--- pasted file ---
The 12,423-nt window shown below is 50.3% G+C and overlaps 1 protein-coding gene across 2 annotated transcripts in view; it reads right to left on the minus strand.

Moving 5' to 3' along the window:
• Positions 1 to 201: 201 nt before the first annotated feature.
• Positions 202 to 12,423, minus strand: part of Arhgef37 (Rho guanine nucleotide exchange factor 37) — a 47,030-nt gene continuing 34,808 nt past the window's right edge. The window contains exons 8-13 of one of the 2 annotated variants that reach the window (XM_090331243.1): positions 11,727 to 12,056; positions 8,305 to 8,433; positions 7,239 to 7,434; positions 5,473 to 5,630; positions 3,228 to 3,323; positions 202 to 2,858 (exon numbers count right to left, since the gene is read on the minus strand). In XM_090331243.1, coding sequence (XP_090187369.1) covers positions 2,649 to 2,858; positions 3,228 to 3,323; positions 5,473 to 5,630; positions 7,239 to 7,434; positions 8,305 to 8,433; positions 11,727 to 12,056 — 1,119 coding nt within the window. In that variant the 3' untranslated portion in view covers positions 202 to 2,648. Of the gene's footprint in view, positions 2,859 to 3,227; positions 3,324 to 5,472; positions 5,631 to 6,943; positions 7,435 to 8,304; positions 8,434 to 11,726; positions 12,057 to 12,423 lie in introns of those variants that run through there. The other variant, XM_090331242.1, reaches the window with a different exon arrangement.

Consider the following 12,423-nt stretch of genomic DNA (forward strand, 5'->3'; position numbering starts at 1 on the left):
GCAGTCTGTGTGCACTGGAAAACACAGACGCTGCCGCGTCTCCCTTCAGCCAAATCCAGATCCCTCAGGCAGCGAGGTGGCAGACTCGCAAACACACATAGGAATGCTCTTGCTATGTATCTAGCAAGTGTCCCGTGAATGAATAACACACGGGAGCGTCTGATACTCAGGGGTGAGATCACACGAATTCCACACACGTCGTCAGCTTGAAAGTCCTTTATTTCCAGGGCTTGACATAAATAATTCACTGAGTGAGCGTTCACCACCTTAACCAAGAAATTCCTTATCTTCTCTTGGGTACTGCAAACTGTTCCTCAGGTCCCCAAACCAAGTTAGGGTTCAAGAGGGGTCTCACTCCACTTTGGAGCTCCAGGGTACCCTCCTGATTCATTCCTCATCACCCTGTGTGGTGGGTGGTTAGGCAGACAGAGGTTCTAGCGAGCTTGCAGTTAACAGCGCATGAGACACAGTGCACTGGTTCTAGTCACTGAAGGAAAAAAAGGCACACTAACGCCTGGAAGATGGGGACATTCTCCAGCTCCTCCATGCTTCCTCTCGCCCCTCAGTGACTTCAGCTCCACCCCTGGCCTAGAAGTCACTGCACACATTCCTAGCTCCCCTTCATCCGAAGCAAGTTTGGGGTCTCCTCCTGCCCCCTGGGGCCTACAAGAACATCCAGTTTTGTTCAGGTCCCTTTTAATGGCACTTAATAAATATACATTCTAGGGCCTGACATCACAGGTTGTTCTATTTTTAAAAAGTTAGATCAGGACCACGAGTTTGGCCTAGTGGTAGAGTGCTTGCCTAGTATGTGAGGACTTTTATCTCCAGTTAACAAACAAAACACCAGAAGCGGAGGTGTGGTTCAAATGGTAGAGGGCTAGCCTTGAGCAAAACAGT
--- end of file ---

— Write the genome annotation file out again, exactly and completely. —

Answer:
The 12,423-nt window shown below is 50.3% G+C and overlaps 1 protein-coding gene across 2 annotated transcripts in view; it reads right to left on the minus strand.

Moving 5' to 3' along the window:
• Positions 1 to 201: 201 nt before the first annotated feature.
• Positions 202 to 12,423, minus strand: part of Arhgef37 (Rho guanine nucleotide exchange factor 37) — a 47,030-nt gene continuing 34,808 nt past the window's right edge. The window contains exons 8-13 of one of the 2 annotated variants that reach the window (XM_090331243.1): positions 11,727 to 12,056; positions 8,305 to 8,433; positions 7,239 to 7,434; positions 5,473 to 5,630; positions 3,228 to 3,323; positions 202 to 2,858 (exon numbers count right to left, since the gene is read on the minus strand). In XM_090331243.1, coding sequence (XP_090187369.1) covers positions 2,649 to 2,858; positions 3,228 to 3,323; positions 5,473 to 5,630; positions 7,239 to 7,434; positions 8,305 to 8,433; positions 11,727 to 12,056 — 1,119 coding nt within the window. In that variant the 3' untranslated portion in view covers positions 202 to 2,648. Of the gene's footprint in view, positions 2,859 to 3,227; positions 3,324 to 5,472; positions 5,631 to 6,943; positions 7,435 to 8,304; positions 8,434 to 11,726; positions 12,057 to 12,423 lie in introns of those variants that run through there. The other variant, XM_090331242.1, reaches the window with a different exon arrangement.

Consider the following 12,423-nt stretch of genomic DNA (forward strand, 5'->3'; position numbering starts at 1 on the left):
GCAGTCTGTGTGCACTGGAAAACACAGACGCTGCCGCGTCTCCCTTCAGCCAAATCCAGATCCCTCAGGCAGCGAGGTGGCAGACTCGCAAACACACATAGGAATGCTCTTGCTATGTATCTAGCAAGTGTCCCGTGAATGAATAACACACGGGAGCGTCTGATACTCAGGGGTGAGATCACACGAATTCCACACACGTCGTCAGCTTGAAAGTCCTTTATTTCCAGGGCTTGACATAAATAATTCACTGAGTGAGCGTTCACCACCTTAACCAAGAAATTCCTTATCTTCTCTTGGGTACTGCAAACTGTTCCTCAGGTCCCCAAACCAAGTTAGGGTTCAAGAGGGGTCTCACTCCACTTTGGAGCTCCAGGGTACCCTCCTGATTCATTCCTCATCACCCTGTGTGGTGGGTGGTTAGGCAGACAGAGGTTCTAGCGAGCTTGCAGTTAACAGCGCATGAGACACAGTGCACTGGTTCTAGTCACTGAAGGAAAAAAAGGCACACTAACGCCTGGAAGATGGGGACATTCTCCAGCTCCTCCATGCTTCCTCTCGCCCCTCAGTGACTTCAGCTCCACCCCTGGCCTAGAAGTCACTGCACACATTCCTAGCTCCCCTTCATCCGAAGCAAGTTTGGGGTCTCCTCCTGCCCCCTGGGGCCTACAAGAACATCCAGTTTTGTTCAGGTCCCTTTTAATGGCACTTAATAAATATACATTCTAGGGCCTGACATCACAGGTTGTTCTATTTTTAAAAAGTTAGATCAGGACCACGAGTTTGGCCTAGTGGTAGAGTGCTTGCCTAGTATGTGAGGACTTTTATCTCCAGTTAACAAACAAAACACCAGAAGCGGAGGTGTGGTTCAAATGGTAGAGGGCTAGCCTTGAGCAAAACAGT